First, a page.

Daytime melatonin levels in saliva are associated with inflammatory markers and anxiety disorders.

Sundberg I, Rasmusson AJ, Ramklint M, Just D, Ekselius L, Cunningham JL

Psychoneuroendocrinology - (-) 104514 [2019-11-14; online 2019-11-14]

The bidirectional interaction between melatonin and the immune system has largely gone unexplored in a clinical context and especially in a psychiatric population. This study explored the association between melatonin during the day and inflammatory cytokines in young adult patients seeking psychiatric care. Samples and data were collected from 108 young adults (mean age 21, SD = 2) at an outpatient clinic for affective disorders. Daytime saliva melatonin levels were analyzed with enzyme-linked immunosorbent assay (ELISA) in relation to normalized serum expression levels of 72 inflammatory markers in a proximity extension assay (PEA). In a post hoc analysis the markers associated with melatonin were tested in a generalized linear model to see whether there is a relationship to anxiety disorder or depression. After Bonferroni correction for multiple testing, melatonin levels at 11:00 were positively correlated with CD5 (p = 4.2e-4). Melatonin levels after lunch were correlated with CCL2/MCP-1 (p = 4.2e-4), CCL3/MPI-1α (p = 6.5e-4) and VEGF-A (p = 5.3e-6). In the generalized linear model, positive associations were found for the presence of any anxiety disorder with melatonin after lunch (p = 0.046), VEGF-A (p = 0.001) and CCL3/MPI-1α (p = 0.001). Daytime saliva levels of melatonin were related to several inflammatory markers in young adults with psychiatric disorders. This observation likely reflects the bidirectional relationship between melatonin production and the immune system. These findings may have relevance for the understanding of psychiatric disorders and other conditions associated with low-grade inflammation.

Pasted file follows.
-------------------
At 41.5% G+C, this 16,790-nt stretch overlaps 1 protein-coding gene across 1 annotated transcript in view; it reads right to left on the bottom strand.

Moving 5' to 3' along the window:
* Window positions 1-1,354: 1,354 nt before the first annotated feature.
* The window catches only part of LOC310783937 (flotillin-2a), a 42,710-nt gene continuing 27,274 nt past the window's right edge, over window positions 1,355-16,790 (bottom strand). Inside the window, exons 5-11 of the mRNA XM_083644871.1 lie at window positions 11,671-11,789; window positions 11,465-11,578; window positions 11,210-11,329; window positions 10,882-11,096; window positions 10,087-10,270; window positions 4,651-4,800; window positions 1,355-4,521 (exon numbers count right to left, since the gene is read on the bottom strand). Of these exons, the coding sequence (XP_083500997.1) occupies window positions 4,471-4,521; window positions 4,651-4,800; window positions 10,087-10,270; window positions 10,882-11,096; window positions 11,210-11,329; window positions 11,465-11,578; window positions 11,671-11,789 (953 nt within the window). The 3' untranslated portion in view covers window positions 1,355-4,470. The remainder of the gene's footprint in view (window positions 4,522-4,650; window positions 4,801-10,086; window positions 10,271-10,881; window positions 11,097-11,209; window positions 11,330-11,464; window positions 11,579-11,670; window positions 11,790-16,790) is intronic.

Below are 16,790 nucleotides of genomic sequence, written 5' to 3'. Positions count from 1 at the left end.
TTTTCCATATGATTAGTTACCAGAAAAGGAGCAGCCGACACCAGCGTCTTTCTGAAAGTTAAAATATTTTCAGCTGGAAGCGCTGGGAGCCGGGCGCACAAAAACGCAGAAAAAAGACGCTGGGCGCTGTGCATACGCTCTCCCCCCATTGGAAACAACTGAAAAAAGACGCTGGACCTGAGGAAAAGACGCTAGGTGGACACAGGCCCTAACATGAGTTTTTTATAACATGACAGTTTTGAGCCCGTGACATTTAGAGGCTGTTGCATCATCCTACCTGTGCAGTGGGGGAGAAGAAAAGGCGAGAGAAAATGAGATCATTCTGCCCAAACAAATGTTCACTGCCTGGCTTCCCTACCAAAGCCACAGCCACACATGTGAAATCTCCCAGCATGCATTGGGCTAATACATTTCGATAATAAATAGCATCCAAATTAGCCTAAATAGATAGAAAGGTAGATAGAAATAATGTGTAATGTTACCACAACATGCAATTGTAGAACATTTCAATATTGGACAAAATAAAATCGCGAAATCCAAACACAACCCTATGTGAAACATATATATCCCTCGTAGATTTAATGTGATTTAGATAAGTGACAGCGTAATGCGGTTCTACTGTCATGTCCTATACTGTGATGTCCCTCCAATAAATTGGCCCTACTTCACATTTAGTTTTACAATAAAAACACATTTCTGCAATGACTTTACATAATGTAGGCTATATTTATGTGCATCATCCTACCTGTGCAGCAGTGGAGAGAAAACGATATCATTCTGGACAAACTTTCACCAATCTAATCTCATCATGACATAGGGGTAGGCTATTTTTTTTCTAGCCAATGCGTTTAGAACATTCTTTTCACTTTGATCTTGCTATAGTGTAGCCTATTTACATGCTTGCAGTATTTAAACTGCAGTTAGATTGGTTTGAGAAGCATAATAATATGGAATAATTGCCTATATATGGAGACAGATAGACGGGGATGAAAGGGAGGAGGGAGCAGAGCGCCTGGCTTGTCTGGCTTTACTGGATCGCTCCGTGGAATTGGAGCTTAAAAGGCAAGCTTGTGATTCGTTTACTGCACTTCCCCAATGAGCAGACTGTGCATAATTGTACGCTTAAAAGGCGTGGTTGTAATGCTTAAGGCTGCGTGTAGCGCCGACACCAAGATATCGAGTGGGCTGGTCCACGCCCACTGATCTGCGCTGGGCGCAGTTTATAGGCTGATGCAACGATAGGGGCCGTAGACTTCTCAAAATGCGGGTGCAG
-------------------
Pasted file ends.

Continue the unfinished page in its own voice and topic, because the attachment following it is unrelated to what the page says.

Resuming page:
Bioinformatics Support and Infrastructure [Service]

Bioinformatics Support, Infrastructure and Training [Service]

Clinical Biomarkers [Service]

QC bibliography QC xrefs

PubMed 31776047

DOI 10.1016/j.psyneuen.2019.104514

Crossref 10.1016/j.psyneuen.2019.104514

pii: S0306-4530(19)31255-7